It’s just a few days before Winter Break, and I’d like to offer you some reading recommendations. If novels and biographies aren’t your thing, we have books on programming in Python, codecracking, politics or history. There are thousands of options, so stop by to find your perfect match. We’re open until 4pm on Friday, December 17th so you can find something good to read in your free time.
Happy countdown to the break!
In a Strange Room, by Damon Galgut
In this newest novel from South African writer Damon Galgut, a young loner travels across eastern Africa, Europe, and India. Unsure what he's after, and reluctant to return home, he follows the paths of travelers he meets along the way. Treated as a lover, a follower, a guardian, each new encounter-with an enigmatic stranger, a group of careless backpackers, a woman on the verge-leads him closer to confronting his own identity. Traversing the quiet of wilderness and the frenzy of border crossings, every new direction is tinged with surmounting mourning, as he is propelled toward a tragic conclusion. (from the book jacket). This novel has received fine reviews, and was a finalist for the Man Booker prize, 2010.
Alan’s War, by Emmanuel Guibert
If you like graphic novels, check out this gritty account of a Second World War soldier’s experiences during and after the war, both in the US and Europe. Nik Hall recommended this book to us, so if you read it, be sure to talk to him about it!
The Photographer, by Emmanuel Guibert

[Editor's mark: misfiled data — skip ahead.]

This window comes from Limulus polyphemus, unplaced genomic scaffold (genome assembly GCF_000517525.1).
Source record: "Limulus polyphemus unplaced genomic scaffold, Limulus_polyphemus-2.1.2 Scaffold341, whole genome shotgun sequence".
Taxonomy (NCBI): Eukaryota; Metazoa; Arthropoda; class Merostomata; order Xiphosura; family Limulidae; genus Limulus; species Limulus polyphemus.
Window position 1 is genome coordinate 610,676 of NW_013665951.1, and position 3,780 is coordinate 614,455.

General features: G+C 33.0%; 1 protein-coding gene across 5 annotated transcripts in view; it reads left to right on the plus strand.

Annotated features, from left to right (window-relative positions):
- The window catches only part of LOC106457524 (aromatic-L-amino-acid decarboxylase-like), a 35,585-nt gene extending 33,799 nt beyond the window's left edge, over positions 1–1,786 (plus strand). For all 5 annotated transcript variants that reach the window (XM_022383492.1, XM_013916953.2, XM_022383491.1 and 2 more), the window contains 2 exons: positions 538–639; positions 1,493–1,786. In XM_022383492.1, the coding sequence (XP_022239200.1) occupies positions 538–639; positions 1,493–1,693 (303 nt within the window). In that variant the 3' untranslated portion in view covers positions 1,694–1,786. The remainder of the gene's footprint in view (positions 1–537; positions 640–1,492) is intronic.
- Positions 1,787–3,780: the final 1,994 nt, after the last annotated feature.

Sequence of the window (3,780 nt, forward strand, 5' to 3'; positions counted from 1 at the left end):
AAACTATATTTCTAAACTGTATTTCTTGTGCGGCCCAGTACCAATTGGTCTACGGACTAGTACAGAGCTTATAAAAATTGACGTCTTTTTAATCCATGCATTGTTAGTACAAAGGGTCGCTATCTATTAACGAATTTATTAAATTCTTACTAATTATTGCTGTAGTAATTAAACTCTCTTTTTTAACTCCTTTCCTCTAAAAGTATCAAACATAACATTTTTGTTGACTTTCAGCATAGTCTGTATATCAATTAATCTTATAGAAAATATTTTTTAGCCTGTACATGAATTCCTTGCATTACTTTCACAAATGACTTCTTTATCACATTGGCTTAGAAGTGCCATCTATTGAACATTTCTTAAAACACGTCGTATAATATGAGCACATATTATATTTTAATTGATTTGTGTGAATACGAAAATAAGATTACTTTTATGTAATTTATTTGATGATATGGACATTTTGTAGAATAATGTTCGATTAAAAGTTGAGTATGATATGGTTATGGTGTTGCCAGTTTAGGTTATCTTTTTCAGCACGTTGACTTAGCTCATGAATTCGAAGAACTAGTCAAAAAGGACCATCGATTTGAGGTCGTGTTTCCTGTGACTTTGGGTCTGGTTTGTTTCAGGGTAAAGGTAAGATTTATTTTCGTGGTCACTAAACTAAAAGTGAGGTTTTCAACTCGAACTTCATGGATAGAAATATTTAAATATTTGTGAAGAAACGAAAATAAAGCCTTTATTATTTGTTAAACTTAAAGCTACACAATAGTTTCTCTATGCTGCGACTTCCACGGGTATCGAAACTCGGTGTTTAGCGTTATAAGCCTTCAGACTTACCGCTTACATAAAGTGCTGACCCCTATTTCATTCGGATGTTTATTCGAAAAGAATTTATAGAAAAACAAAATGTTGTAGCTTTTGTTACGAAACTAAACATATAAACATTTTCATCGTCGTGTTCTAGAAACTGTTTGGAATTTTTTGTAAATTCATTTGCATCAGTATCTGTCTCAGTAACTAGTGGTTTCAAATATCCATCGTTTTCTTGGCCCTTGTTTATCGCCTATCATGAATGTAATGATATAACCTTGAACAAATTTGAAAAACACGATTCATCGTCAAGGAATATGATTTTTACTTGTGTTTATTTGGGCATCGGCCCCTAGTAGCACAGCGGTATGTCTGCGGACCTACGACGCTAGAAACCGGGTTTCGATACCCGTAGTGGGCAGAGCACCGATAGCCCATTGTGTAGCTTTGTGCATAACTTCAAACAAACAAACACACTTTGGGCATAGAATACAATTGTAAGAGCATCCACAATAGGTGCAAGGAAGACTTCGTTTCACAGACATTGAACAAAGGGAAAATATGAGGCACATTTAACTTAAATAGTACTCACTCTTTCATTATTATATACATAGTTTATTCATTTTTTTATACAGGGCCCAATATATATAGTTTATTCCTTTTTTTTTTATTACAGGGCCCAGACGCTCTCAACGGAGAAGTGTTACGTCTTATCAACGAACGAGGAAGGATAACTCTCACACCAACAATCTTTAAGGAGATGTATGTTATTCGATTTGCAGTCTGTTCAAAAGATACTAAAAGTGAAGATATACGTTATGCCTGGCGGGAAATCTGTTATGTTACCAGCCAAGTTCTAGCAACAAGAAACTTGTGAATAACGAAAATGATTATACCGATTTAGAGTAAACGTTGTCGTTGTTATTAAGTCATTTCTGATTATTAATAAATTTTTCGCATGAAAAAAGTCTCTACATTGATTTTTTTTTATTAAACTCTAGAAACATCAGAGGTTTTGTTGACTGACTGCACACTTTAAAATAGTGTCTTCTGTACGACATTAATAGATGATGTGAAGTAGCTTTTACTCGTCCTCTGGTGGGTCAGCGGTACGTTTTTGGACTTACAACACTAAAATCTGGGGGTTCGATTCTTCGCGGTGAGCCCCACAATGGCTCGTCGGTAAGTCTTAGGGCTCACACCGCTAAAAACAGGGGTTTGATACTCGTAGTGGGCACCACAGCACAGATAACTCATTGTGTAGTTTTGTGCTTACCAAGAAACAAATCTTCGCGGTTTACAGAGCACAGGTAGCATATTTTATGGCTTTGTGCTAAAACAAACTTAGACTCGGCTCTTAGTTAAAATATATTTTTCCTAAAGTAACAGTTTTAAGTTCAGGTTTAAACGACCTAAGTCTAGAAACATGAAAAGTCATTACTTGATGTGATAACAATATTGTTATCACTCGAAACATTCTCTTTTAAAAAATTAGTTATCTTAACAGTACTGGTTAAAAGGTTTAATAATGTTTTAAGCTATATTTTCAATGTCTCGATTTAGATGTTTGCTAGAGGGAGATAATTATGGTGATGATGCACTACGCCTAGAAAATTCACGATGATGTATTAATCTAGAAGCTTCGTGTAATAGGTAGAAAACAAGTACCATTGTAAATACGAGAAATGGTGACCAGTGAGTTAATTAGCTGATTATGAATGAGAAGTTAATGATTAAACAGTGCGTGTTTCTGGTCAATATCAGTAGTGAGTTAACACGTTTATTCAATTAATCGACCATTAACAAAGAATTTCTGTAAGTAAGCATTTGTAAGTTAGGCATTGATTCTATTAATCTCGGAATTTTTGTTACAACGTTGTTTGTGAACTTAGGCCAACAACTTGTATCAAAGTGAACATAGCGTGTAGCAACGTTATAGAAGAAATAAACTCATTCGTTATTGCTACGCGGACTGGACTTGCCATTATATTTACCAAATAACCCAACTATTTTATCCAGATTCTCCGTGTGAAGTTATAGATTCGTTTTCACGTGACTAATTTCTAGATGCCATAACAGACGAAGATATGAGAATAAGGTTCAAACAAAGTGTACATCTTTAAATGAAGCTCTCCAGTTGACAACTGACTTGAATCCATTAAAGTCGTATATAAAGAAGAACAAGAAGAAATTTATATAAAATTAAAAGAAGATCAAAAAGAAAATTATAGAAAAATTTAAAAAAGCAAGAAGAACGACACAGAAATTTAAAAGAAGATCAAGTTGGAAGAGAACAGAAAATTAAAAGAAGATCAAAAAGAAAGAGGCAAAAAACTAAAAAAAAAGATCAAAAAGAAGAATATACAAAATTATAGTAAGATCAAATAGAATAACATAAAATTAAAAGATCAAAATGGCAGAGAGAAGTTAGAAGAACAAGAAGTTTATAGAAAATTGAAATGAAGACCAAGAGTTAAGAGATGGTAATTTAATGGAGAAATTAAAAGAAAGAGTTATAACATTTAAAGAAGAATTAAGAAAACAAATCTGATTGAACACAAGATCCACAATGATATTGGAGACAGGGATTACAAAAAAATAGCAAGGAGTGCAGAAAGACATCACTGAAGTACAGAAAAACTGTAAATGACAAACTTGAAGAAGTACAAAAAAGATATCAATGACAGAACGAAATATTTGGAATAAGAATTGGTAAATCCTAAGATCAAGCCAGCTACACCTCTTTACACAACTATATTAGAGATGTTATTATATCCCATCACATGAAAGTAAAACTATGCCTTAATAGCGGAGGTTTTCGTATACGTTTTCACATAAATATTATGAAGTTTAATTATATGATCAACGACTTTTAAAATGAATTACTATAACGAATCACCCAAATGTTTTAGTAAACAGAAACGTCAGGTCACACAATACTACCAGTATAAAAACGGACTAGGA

“A graphic novel and photo journal that follows reporter Didier Lefevre on a dangerous journey through Afghanistan with the Doctors Without Borders mission” (US library catalog). If you’re interested in the range of the graphic novel across genres including history, politics, and biography, here’s a good read. Notice that it’s also by the author of Alan’s War.
Linus Pauling in His Own Words, by Linus Pauling
“Pauling's scientific career spanned nearly the entire 20th century, from his revolutionary Nobel Prize-winning theories on the chemical bond to his controversial work on orthomolecular medicine and vitamin therapy, which continued up to his death in 1994. To many, however, he is best remembered as an ardent peace activist and a crusader for human rights, which brought him his second Nobel. Throughout his career, he was called a genius, a visionary, a Communist, and even a crank. Nothing about Pauling was simple or obvious.” (from a review in Library Journal)
Small Island, by Andrea Levy